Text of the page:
MIDDLESEX WIN BY 72 RUNS
ESSEX 131 ALL OUT
MATCH REPORT PROVIDED BY ECB INDEPENDENT REPORTER NETWORK
Brendon McCullum led from the front with an exhilarating 63 off 28 balls as Middlesex, who totalled 203 for 6, then dismissed Essex Eagles for 131 to win by 72 runs in front of a 27,000 sell-out crowd at a floodlit Lord’s.
Middlesex captain McCullum smashed five sixes and six fours, was given fine support by a John Simpson half-century, and later – after Dan Lawrence had grabbed a T20-best 3 for 21 from his four overs – saw 26 runs plundered from the final over of the innings as Ryan Higgins, Tim Southee and James Franklin all hit the suffering Matt Dixon for sixes.
The win was a vital one for Middlesex, who before the game were level with Essex and two other counties on five points at the bottom of the NatWest T20 Blast’s South Group but now move up into the middle of a tightly-packed table.
Adam Wheater fell in the first over of Essex’s reply, spearing Tim Southee to cover point, and soon Eoin Morgan had claimed four catches in that position as Varun Chopra (9), Lawrence (29) and Ryan ten Doeschate (8) all picked out England’s one-day captain with lifted or mishit cuts.
Tom Helm, who ended with his and his county’s T20-best of 5 for 11, earlier removed Chopra with his second ball, while Steven Finn got his revenge for being swatted for two sixes by Lawrence and for conceding 31 runs from his first two overs and added Ten Doeschate’s scalp for good measure.
By then Ravi Bopara had run himself out for 10, calling Ten Doeschate for a single that wasn’t there and failing to beat Simpson’s throw to the bowler’s end after being sent back, and when Ashar Zaidi skied George Scott’s medium pace to backward point to go for 2 the chase was all but over at 62 for 6.
James Foster offered some defiance with 50 from 25 balls, but Helm returned to have him, Paul Walter and Mohammad Amir all caught slogging desperately in the 15th over and, in his following over, the 23-year-old fast bowler made it four wickets in six balls by bowling last man Dixon.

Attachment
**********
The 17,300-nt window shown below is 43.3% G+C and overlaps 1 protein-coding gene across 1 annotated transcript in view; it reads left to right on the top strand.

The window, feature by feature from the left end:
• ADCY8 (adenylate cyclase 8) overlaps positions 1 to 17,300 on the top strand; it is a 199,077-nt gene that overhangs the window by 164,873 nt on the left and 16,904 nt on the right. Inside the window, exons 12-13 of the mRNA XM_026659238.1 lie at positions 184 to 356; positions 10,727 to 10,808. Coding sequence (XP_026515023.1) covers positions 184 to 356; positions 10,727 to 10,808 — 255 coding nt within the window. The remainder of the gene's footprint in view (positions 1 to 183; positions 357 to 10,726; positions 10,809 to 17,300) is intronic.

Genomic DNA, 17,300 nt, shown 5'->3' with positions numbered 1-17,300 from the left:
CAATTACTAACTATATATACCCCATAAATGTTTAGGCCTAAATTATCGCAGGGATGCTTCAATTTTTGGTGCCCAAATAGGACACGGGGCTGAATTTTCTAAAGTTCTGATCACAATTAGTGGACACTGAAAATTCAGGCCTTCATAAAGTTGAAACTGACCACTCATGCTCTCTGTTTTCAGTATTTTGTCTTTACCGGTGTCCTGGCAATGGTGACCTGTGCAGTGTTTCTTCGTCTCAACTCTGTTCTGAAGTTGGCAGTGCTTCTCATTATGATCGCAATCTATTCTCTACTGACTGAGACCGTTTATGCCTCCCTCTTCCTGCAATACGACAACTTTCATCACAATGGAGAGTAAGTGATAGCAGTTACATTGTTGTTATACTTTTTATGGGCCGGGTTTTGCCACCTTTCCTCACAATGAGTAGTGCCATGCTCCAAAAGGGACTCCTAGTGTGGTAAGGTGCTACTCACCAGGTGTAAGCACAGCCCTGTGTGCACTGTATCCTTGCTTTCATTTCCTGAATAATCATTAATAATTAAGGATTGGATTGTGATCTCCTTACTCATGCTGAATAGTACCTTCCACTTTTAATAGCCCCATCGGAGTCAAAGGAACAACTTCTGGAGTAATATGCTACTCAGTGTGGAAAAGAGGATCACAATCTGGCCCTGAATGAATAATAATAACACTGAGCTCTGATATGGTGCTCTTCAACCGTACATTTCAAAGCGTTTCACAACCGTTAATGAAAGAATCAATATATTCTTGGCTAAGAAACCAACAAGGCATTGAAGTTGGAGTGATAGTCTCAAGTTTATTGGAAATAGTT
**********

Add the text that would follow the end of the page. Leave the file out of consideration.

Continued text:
Middlesex were 54 for 1 after five overs, and then 110 for 2 off ten, as a result of McCullum’s explosive innings, although wicketkeeper-batsman Simpson was not too far behind in terms of destructiveness as they added 73 in little more than six overs for the second wicket.
The game’s opening over, bowled by Amir, contained just one run off the bat but, from then on, sixes and fours rained down on a capacity crowd as warm early evening sunshine also graced the occasion. To attract so many spectators to Lord’s for this fixture, when England’s third Test against South Africa had started across London at the Oval earlier in the day, said much both for Middlesex’s marketing strategy and for the enduring popularity of the competition itself.
McCullum, put down on 0 by left-arm seamer Paul Walter when the New Zealander crunched his first ball back to him at the start of the second over – it was a difficult chance – immediately celebrated his let-off by driving through extra cover for four, slashing high to fine third man for another four and then swinging to long on for six as 16 came off the over.
Nick Gubbins went for 1, well held diving forward by Chopra as he came in from the deep square leg ropes off Dixon, but McCullum uppercut and forced Dixon and Walter for fours before flat-batting the latter over cover for his second six.
There were two more maximums pulled off successive balls from Amir in the fifth over, and McCullum’s fifty soon arrived off just 19 balls. McCullum’s fifth and final six was a slog-sweep off Bopara just before the same bowler had him held at long on later in that same ninth over.
By now, the left-handed Simpson was also into his stride, going into the 30s by pulling and lofting Bopara for fours and then swinging Simon Harmer’s off spin for a beautifully-timed six over long on. His eventual 51 came off 39 balls, with two sixes and two fours.
Morgan contributed a useful 30-ball 39, which included sixes pulled off Amir and swept off left-arm spinner Zaidi, but he was bowled by Lawrence in the 18th over after the occasional off spinner had already slowed up Middlesex’s advance by having Simpson stumped by Foster and then Scott caught behind for a duck in his previous over.
The innings, though, finished with a cricketing show of fireworks as Higgins swung Dixon over the deep square leg ropes before being bowled attempting something similar, Southee heaved his first ball over mid wicket for six and Franklin flicked a ball aimed down the legside for another six before inside-edging a fortuitous four past keeper Foster as Middlesex made it past the 200 mark.